“Driving Without Privilege: The Negro Motorist Green Book” Lecture by Lettie Shumate at the Bellamy Mansion Museum

On Tuesday, October 15, the Bellamy Mansion Museum will host Historian Lettie Shumate as she speaks about The Negro Motorist Green Book.

The Negro Motorist Green Book was a guidebook for African American travelers, published annually by Victor H. Green from 1936 to 1966. It provided a list of restaurants, taverns, hotels, service stations, and other establishments throughout the United States that welcomed African American patrons during a time when segregation and Jim Crow laws made travel difficult and dangerous. This lecture examines some of The Green Book’s locations, including those in Wilmington. It will also focus on the book’s impact on the rising middle class of African Americans, how tourism and travel represented physical freedom through automobility, and how driving without privilege in history has evolved today.

“The Green Book represented empowerment, was a form of resistance, and more people need to know how it contributed to our country’s history,” says Shumate. “When you truly read and pay attention to history’s facts, it continuously shows us the sacrifices, strength, hope, and resilience of black people in this country.”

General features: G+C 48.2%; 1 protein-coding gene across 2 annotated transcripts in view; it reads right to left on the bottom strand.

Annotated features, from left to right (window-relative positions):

Shumate is a UNCW graduate. Her focus was on American history, specifically race studies, black power, civil rights, and other scopes of African American history. After working in the corporate world while also teaching history at Cape Fear Community College, she returned to UNCW to earn a master’s degree in Conflict Management & Resolution. She is passionate about advocating for social justice, civil rights, racial reconciliation, and the empowerment of marginalized voices. She hosts a podcast and has a blog— both titled “Sincerely, Lettie”— where she tackles these issues and more. As a historian, she also sees the importance of educating others about history and its relevance to today.

The lecture begins at 6:30 pm at the Bellamy Mansion Museum and is free to all attendees. There is a $5 suggested donation. For more information contact Carolyn Gonzalez at 910-251-3700 x306 or cgonzalez@bellamymansion.org.

The Bellamy Mansion Museum, located at 503 Market Street in Wilmington, is a non-profit educational institution dedicated to interpreting the social and architectural history of the Bellamy Mansion and promoting a greater understanding of historic preservation, architectural history and restoration methods in North Carolina. In 1994, the Bellamy Museum opened its doors to the public after years of renovation and interpretive planning. In this 25th anniversary year, the Bellamy Mansion Museum will continue to provide diverse educational and cultural programming for our community.